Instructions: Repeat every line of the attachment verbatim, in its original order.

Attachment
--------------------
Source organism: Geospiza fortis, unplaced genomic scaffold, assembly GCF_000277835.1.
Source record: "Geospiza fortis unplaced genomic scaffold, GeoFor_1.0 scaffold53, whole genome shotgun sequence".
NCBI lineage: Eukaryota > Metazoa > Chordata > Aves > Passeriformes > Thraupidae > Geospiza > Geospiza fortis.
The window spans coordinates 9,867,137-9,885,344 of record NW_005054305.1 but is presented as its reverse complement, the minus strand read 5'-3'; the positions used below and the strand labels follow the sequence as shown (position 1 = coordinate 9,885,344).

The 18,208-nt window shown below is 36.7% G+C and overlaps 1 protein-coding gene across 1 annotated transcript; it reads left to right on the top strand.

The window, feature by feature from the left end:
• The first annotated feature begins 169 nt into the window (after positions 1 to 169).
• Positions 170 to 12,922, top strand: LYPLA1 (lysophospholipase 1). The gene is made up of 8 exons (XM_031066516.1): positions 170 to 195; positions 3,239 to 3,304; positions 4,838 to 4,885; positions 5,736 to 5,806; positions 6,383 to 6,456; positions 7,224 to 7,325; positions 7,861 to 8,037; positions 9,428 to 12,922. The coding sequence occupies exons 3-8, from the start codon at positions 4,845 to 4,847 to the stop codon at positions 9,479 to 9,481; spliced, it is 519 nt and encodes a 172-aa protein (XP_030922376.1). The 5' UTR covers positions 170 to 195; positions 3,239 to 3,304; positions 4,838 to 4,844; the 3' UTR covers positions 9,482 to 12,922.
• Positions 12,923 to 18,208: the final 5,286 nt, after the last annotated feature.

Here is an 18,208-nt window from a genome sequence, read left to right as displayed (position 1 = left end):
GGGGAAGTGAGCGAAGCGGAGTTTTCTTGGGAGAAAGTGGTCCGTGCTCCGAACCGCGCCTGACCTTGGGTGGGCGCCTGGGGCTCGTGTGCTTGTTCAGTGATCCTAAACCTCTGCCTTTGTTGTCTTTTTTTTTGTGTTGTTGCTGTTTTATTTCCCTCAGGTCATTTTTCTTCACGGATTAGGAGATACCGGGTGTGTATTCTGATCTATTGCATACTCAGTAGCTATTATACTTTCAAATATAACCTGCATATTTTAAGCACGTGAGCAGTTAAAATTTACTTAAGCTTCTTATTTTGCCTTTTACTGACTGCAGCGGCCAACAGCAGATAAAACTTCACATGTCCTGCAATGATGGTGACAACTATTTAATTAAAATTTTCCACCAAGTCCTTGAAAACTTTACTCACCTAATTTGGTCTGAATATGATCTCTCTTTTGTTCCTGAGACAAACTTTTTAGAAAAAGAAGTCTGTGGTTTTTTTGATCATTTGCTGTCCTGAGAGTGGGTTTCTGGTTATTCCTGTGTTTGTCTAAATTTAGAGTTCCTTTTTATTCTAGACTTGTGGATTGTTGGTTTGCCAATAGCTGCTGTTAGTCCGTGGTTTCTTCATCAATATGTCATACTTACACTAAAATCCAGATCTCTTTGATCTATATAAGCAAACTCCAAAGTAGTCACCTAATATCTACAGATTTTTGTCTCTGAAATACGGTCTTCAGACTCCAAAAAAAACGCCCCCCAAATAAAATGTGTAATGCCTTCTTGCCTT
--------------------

Source organism: Geospiza fortis, unplaced genomic scaffold, assembly GCF_000277835.1.
Source record: "Geospiza fortis unplaced genomic scaffold, GeoFor_1.0 scaffold53, whole genome shotgun sequence".
NCBI lineage: Eukaryota > Metazoa > Chordata > Aves > Passeriformes > Thraupidae > Geospiza > Geospiza fortis.
The window spans coordinates 9,867,137-9,885,344 of record NW_005054305.1 but is presented as its reverse complement, the minus strand read 5'-3'; the positions used below and the strand labels follow the sequence as shown (position 1 = coordinate 9,885,344).

The 18,208-nt window shown below is 36.7% G+C and overlaps 1 protein-coding gene across 1 annotated transcript; it reads left to right on the top strand.

The window, feature by feature from the left end:
• The first annotated feature begins 169 nt into the window (after positions 1 to 169).
• Positions 170 to 12,922, top strand: LYPLA1 (lysophospholipase 1). The gene is made up of 8 exons (XM_031066516.1): positions 170 to 195; positions 3,239 to 3,304; positions 4,838 to 4,885; positions 5,736 to 5,806; positions 6,383 to 6,456; positions 7,224 to 7,325; positions 7,861 to 8,037; positions 9,428 to 12,922. The coding sequence occupies exons 3-8, from the start codon at positions 4,845 to 4,847 to the stop codon at positions 9,479 to 9,481; spliced, it is 519 nt and encodes a 172-aa protein (XP_030922376.1). The 5' UTR covers positions 170 to 195; positions 3,239 to 3,304; positions 4,838 to 4,844; the 3' UTR covers positions 9,482 to 12,922.
• Positions 12,923 to 18,208: the final 5,286 nt, after the last annotated feature.

Here is an 18,208-nt window from a genome sequence, read left to right as displayed (position 1 = left end):
GGGGAAGTGAGCGAAGCGGAGTTTTCTTGGGAGAAAGTGGTCCGTGCTCCGAACCGCGCCTGACCTTGGGTGGGCGCCTGGGGCTCGTGTGCTTGTTCAGTGATCCTAAACCTCTGCCTTTGTTGTCTTTTTTTTTGTGTTGTTGCTGTTTTATTTCCCTCAGGTCATTTTTCTTCACGGATTAGGAGATACCGGGTGTGTATTCTGATCTATTGCATACTCAGTAGCTATTATACTTTCAAATATAACCTGCATATTTTAAGCACGTGAGCAGTTAAAATTTACTTAAGCTTCTTATTTTGCCTTTTACTGACTGCAGCGGCCAACAGCAGATAAAACTTCACATGTCCTGCAATGATGGTGACAACTATTTAATTAAAATTTTCCACCAAGTCCTTGAAAACTTTACTCACCTAATTTGGTCTGAATATGATCTCTCTTTTGTTCCTGAGACAAACTTTTTAGAAAAAGAAGTCTGTGGTTTTTTTGATCATTTGCTGTCCTGAGAGTGGGTTTCTGGTTATTCCTGTGTTTGTCTAAATTTAGAGTTCCTTTTTATTCTAGACTTGTGGATTGTTGGTTTGCCAATAGCTGCTGTTAGTCCGTGGTTTCTTCATCAATATGTCATACTTACACTAAAATCCAGATCTCTTTGATCTATATAAGCAAACTCCAAAGTAGTCACCTAATATCTACAGATTTTTGTCTCTGAAATACGGTCTTCAGACTCCAAAAAAAACGCCCCCCAAATAAAATGTGTAATGCCTTCTTGCCTT